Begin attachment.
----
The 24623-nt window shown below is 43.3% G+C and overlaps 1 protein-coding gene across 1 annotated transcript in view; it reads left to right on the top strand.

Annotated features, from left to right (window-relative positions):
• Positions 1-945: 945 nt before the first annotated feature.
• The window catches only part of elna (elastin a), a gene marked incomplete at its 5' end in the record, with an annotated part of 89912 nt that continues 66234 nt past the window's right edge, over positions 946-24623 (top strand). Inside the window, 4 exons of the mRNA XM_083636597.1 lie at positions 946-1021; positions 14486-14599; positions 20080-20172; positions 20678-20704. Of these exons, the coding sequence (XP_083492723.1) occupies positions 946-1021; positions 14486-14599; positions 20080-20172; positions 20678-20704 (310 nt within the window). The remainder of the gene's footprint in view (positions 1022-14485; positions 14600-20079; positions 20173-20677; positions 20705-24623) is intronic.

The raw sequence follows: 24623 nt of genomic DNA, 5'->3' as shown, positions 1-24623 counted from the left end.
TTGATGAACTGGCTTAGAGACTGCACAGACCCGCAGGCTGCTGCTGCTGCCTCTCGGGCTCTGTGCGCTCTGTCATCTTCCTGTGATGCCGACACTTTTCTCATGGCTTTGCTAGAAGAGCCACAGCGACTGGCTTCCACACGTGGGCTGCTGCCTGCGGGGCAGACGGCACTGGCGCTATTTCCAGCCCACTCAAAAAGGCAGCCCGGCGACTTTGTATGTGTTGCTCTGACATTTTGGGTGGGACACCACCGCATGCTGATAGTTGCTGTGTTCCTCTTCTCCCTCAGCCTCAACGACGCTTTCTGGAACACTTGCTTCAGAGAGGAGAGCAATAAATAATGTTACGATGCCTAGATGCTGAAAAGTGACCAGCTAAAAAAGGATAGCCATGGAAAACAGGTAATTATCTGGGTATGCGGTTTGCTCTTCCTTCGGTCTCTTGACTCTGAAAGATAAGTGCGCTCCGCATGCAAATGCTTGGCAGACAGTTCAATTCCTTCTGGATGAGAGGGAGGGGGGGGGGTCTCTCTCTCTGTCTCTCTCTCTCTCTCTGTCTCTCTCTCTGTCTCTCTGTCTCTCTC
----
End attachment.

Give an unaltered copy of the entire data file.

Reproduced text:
The 24623-nt window shown below is 43.3% G+C and overlaps 1 protein-coding gene across 1 annotated transcript in view; it reads left to right on the top strand.

Annotated features, from left to right (window-relative positions):
• Positions 1-945: 945 nt before the first annotated feature.
• The window catches only part of elna (elastin a), a gene marked incomplete at its 5' end in the record, with an annotated part of 89912 nt that continues 66234 nt past the window's right edge, over positions 946-24623 (top strand). Inside the window, 4 exons of the mRNA XM_083636597.1 lie at positions 946-1021; positions 14486-14599; positions 20080-20172; positions 20678-20704. Of these exons, the coding sequence (XP_083492723.1) occupies positions 946-1021; positions 14486-14599; positions 20080-20172; positions 20678-20704 (310 nt within the window). The remainder of the gene's footprint in view (positions 1022-14485; positions 14600-20079; positions 20173-20677; positions 20705-24623) is intronic.

The raw sequence follows: 24623 nt of genomic DNA, 5'->3' as shown, positions 1-24623 counted from the left end.
TTGATGAACTGGCTTAGAGACTGCACAGACCCGCAGGCTGCTGCTGCTGCCTCTCGGGCTCTGTGCGCTCTGTCATCTTCCTGTGATGCCGACACTTTTCTCATGGCTTTGCTAGAAGAGCCACAGCGACTGGCTTCCACACGTGGGCTGCTGCCTGCGGGGCAGACGGCACTGGCGCTATTTCCAGCCCACTCAAAAAGGCAGCCCGGCGACTTTGTATGTGTTGCTCTGACATTTTGGGTGGGACACCACCGCATGCTGATAGTTGCTGTGTTCCTCTTCTCCCTCAGCCTCAACGACGCTTTCTGGAACACTTGCTTCAGAGAGGAGAGCAATAAATAATGTTACGATGCCTAGATGCTGAAAAGTGACCAGCTAAAAAAGGATAGCCATGGAAAACAGGTAATTATCTGGGTATGCGGTTTGCTCTTCCTTCGGTCTCTTGACTCTGAAAGATAAGTGCGCTCCGCATGCAAATGCTTGGCAGACAGTTCAATTCCTTCTGGATGAGAGGGAGGGGGGGGGGTCTCTCTCTCTGTCTCTCTCTCTCTCTCTGTCTCTCTCTCTGTCTCTCTGTCTCTCTC